These days Nigerians are becoming increasingly attracted by the lure of the proverbial ‘greener pastures’ in more developed countries due to the full blown recession in Nigeria.  It  is not uncommon to find families that have been ‘separated’ because one of the spouses has traveled abroad in search of better opportunities.

More often, it is the husband that undertakes this adventure. Increasingly, we find wives who make the plunge, in a bid to seek the ever-elusive ‘foreign exchange’ that can presumably ensure a better life for their families.

As soon as the spouse who travels abroad begins to earn reasonable income, the next step is to think of making remittances back home to support the family. At this point, the marriage has become, to all intents and purposes,  a long-distance marriage.

For many of such families, the traveler spouse becomes the major source of financial support, either perennially, or until such a time as the spouse at home is able to start a small business, to augment the income from overseas.  Families forced to live apart for this reason invariably rely on International Money Transfer Organizations (IMTOs) such as Western Union, to facilitate seamless remittances from their bread winners across long distances and borders.

That is the story of Mrs. Lucky Imomotimi, a Nigerian housewife whose husband moved from Nigeria to the US 10 years ago in search of better opportunities, leaving her with five children to fend for.

According her: “I am a Nigerian housewife, with five children. I have been using Western Union for the past ten years. My husband works in the US, where he produces T-shirts. When he got there, he informed me of his decision to be using Western Union for his money transfers because it easier for him to use. It is the money he sends to me through this medium that I use to pay the children’s school fees, house rent and other family needs. What he was not able to achieve in Nigeria, has been achieved abroad. I am proud of my husband.

Lucky is one of the millions of happy beneficiaries of money transfer services offered by companies like Western Union. By dealing with such a reputable international company, Lucky’s husband is at least rest assured that any money he sends to his wife will be delivered promptly.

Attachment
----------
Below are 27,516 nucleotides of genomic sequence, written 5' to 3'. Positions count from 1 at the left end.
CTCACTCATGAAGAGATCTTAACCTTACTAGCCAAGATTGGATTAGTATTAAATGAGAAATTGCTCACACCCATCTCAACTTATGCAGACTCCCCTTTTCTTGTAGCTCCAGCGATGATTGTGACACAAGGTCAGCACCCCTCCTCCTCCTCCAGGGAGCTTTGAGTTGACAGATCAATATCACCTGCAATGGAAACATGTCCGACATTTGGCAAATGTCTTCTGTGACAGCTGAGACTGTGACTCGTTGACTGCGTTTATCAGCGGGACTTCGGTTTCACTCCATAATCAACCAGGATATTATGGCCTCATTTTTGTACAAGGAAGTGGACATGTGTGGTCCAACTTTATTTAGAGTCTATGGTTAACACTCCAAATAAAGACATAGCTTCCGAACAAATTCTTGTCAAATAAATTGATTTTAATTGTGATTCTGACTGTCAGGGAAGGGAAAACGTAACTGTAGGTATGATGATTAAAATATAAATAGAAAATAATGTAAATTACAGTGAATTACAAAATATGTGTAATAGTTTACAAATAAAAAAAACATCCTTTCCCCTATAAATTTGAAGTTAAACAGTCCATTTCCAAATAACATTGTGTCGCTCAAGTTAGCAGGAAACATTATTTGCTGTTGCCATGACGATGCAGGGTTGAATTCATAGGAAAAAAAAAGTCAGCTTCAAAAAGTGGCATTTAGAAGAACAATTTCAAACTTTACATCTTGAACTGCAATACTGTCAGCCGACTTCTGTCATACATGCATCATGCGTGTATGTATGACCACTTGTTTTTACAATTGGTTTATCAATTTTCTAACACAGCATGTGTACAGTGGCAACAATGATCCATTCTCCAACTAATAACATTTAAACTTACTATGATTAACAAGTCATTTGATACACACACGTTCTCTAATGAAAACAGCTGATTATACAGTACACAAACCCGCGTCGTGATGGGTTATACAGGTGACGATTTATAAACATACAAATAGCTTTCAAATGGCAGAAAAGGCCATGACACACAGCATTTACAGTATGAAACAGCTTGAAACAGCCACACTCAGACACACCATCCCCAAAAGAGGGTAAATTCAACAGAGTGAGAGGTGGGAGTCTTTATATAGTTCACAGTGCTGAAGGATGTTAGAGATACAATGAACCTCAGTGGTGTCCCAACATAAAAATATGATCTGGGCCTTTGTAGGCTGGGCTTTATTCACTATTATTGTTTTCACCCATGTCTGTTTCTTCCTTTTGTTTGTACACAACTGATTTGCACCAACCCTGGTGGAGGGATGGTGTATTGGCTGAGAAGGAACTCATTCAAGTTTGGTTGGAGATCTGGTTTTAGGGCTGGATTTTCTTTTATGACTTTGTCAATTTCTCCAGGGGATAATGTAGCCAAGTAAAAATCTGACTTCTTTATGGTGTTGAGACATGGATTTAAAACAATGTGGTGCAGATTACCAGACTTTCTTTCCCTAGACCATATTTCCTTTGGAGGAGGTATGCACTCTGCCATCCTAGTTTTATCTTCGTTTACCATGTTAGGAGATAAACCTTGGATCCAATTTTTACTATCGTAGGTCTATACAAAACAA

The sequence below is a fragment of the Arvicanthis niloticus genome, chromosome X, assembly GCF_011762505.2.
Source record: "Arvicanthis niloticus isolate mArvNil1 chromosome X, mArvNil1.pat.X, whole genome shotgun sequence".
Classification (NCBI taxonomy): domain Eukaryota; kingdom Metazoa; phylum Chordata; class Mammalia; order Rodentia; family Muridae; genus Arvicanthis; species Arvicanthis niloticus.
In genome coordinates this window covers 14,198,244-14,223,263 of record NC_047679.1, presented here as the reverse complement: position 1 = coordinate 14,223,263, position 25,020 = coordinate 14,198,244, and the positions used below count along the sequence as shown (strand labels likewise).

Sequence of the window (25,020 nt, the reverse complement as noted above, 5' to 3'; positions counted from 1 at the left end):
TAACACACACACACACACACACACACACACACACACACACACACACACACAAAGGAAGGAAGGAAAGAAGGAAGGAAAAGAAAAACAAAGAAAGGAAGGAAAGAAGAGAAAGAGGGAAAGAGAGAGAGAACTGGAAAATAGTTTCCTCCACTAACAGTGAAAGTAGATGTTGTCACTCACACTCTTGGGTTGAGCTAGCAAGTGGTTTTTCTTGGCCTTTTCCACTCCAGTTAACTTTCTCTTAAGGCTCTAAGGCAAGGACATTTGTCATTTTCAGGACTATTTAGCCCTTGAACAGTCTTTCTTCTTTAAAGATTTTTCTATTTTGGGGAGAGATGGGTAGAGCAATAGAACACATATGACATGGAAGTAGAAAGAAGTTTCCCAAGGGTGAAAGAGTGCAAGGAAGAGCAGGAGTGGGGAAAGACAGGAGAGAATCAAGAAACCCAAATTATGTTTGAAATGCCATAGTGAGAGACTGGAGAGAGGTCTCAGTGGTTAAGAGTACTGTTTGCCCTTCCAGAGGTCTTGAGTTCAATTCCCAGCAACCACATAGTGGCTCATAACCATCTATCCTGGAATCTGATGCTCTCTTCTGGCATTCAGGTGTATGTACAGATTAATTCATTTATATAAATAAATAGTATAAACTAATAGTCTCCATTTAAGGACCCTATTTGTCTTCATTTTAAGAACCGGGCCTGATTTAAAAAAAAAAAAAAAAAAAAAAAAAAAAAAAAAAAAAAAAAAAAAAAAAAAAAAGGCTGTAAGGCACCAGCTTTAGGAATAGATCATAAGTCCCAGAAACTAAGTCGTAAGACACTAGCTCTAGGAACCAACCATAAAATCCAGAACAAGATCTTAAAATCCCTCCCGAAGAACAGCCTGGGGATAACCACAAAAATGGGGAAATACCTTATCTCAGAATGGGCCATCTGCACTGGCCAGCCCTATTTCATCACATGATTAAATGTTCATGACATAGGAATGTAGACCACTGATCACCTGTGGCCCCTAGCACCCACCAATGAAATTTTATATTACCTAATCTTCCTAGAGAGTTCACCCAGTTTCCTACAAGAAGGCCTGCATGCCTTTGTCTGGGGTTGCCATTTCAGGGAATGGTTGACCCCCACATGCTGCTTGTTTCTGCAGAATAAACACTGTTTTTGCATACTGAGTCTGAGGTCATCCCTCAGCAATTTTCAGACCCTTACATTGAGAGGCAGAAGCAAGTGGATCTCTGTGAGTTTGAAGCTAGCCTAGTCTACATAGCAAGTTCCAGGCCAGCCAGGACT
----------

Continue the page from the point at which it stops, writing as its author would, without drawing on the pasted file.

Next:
The World Bank migration and remittance brief states that Nigeria is the largest remittance market in Africa and 5th in the world. And according to the statement issued by the Central Bank of Nigeria on the occasion of the licensing of 21 new IMTOs in early November 2016, diaspora remittances constitute  the second highest source of foreign exchange for Nigeria after crude oil sales, accounting for as much as $21 billion in 2015 alone. That figure is expected to rise up to about $35 billion in 2016.

More than 195 countries and territories sent money into Nigeria, and 160 received money from Nigeria in 2015, reflecting the extraordinary global connections brought about by the rise in migration of Nigerians to many parts of the world.

As the market leader in the IMTO space in Nigeria, Western Union plays a key role in delivering value, not just to individuals, but to the larger Nigerian economy.

Western Union has operated in Nigeria for over twenty years, and considers the country as one of the most connected in the world when it comes to sending and receiving money. From a single location with the First Bank of Nigeria in the heart of Lagos in 1996, It’s has expanded its walk-in location count to over 5,200, with a presence in Nigeria’s 36 states and the Federal Capital Territory (Abuja). The company’s focus on channel diversification also allows Nigerians to receive money into 2.2 million mobile wallets and into more that 50 million bank accounts. This network connects Nigerians, no matter the distance between them and the world.

By  Yinka Ajayi


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